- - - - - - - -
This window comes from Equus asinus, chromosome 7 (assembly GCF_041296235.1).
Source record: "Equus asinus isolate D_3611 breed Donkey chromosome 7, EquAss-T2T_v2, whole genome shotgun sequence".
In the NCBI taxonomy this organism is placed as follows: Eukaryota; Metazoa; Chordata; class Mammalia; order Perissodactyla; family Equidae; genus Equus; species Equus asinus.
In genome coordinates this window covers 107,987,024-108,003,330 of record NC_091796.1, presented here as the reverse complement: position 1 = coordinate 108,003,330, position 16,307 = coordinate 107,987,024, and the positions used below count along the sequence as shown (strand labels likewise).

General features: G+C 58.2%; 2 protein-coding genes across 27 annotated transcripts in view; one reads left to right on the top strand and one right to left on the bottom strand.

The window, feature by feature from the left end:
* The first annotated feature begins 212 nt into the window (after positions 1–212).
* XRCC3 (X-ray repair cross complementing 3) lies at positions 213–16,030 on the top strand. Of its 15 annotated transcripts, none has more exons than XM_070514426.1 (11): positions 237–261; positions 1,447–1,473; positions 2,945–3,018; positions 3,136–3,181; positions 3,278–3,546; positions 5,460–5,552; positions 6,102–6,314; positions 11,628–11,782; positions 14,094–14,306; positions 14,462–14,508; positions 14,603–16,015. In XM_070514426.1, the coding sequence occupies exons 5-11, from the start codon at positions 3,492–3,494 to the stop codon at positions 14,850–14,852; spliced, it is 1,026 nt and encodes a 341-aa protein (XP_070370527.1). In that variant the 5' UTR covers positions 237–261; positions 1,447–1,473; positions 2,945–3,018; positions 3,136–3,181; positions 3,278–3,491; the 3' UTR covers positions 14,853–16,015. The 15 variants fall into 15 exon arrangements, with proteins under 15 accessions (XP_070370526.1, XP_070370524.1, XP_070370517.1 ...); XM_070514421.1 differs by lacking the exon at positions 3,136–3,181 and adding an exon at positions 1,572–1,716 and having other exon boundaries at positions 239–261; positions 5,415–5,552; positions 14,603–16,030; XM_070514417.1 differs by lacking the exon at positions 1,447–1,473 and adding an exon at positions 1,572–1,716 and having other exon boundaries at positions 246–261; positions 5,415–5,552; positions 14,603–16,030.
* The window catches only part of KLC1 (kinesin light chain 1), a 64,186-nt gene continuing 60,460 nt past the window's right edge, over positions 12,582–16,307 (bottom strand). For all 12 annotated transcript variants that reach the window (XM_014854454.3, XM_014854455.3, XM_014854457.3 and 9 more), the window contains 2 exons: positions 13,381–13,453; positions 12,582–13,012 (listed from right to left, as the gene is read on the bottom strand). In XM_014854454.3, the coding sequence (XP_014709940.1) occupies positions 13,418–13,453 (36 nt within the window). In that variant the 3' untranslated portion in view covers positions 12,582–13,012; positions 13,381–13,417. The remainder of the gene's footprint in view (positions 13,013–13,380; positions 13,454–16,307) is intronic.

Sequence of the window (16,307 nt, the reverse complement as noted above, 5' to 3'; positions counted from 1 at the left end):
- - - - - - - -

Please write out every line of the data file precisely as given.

This window comes from Equus asinus, chromosome 7 (assembly GCF_041296235.1).
Source record: "Equus asinus isolate D_3611 breed Donkey chromosome 7, EquAss-T2T_v2, whole genome shotgun sequence".
In the NCBI taxonomy this organism is placed as follows: Eukaryota; Metazoa; Chordata; class Mammalia; order Perissodactyla; family Equidae; genus Equus; species Equus asinus.
In genome coordinates this window covers 107,987,024-108,003,330 of record NC_091796.1, presented here as the reverse complement: position 1 = coordinate 108,003,330, position 16,307 = coordinate 107,987,024, and the positions used below count along the sequence as shown (strand labels likewise).

General features: G+C 58.2%; 2 protein-coding genes across 27 annotated transcripts in view; one reads left to right on the top strand and one right to left on the bottom strand.

The window, feature by feature from the left end:
* The first annotated feature begins 212 nt into the window (after positions 1–212).
* XRCC3 (X-ray repair cross complementing 3) lies at positions 213–16,030 on the top strand. Of its 15 annotated transcripts, none has more exons than XM_070514426.1 (11): positions 237–261; positions 1,447–1,473; positions 2,945–3,018; positions 3,136–3,181; positions 3,278–3,546; positions 5,460–5,552; positions 6,102–6,314; positions 11,628–11,782; positions 14,094–14,306; positions 14,462–14,508; positions 14,603–16,015. In XM_070514426.1, the coding sequence occupies exons 5-11, from the start codon at positions 3,492–3,494 to the stop codon at positions 14,850–14,852; spliced, it is 1,026 nt and encodes a 341-aa protein (XP_070370527.1). In that variant the 5' UTR covers positions 237–261; positions 1,447–1,473; positions 2,945–3,018; positions 3,136–3,181; positions 3,278–3,491; the 3' UTR covers positions 14,853–16,015. The 15 variants fall into 15 exon arrangements, with proteins under 15 accessions (XP_070370526.1, XP_070370524.1, XP_070370517.1 ...); XM_070514421.1 differs by lacking the exon at positions 3,136–3,181 and adding an exon at positions 1,572–1,716 and having other exon boundaries at positions 239–261; positions 5,415–5,552; positions 14,603–16,030; XM_070514417.1 differs by lacking the exon at positions 1,447–1,473 and adding an exon at positions 1,572–1,716 and having other exon boundaries at positions 246–261; positions 5,415–5,552; positions 14,603–16,030.
* The window catches only part of KLC1 (kinesin light chain 1), a 64,186-nt gene continuing 60,460 nt past the window's right edge, over positions 12,582–16,307 (bottom strand). For all 12 annotated transcript variants that reach the window (XM_014854454.3, XM_014854455.3, XM_014854457.3 and 9 more), the window contains 2 exons: positions 13,381–13,453; positions 12,582–13,012 (listed from right to left, as the gene is read on the bottom strand). In XM_014854454.3, the coding sequence (XP_014709940.1) occupies positions 13,418–13,453 (36 nt within the window). In that variant the 3' untranslated portion in view covers positions 12,582–13,012; positions 13,381–13,417. The remainder of the gene's footprint in view (positions 13,013–13,380; positions 13,454–16,307) is intronic.

Sequence of the window (16,307 nt, the reverse complement as noted above, 5' to 3'; positions counted from 1 at the left end):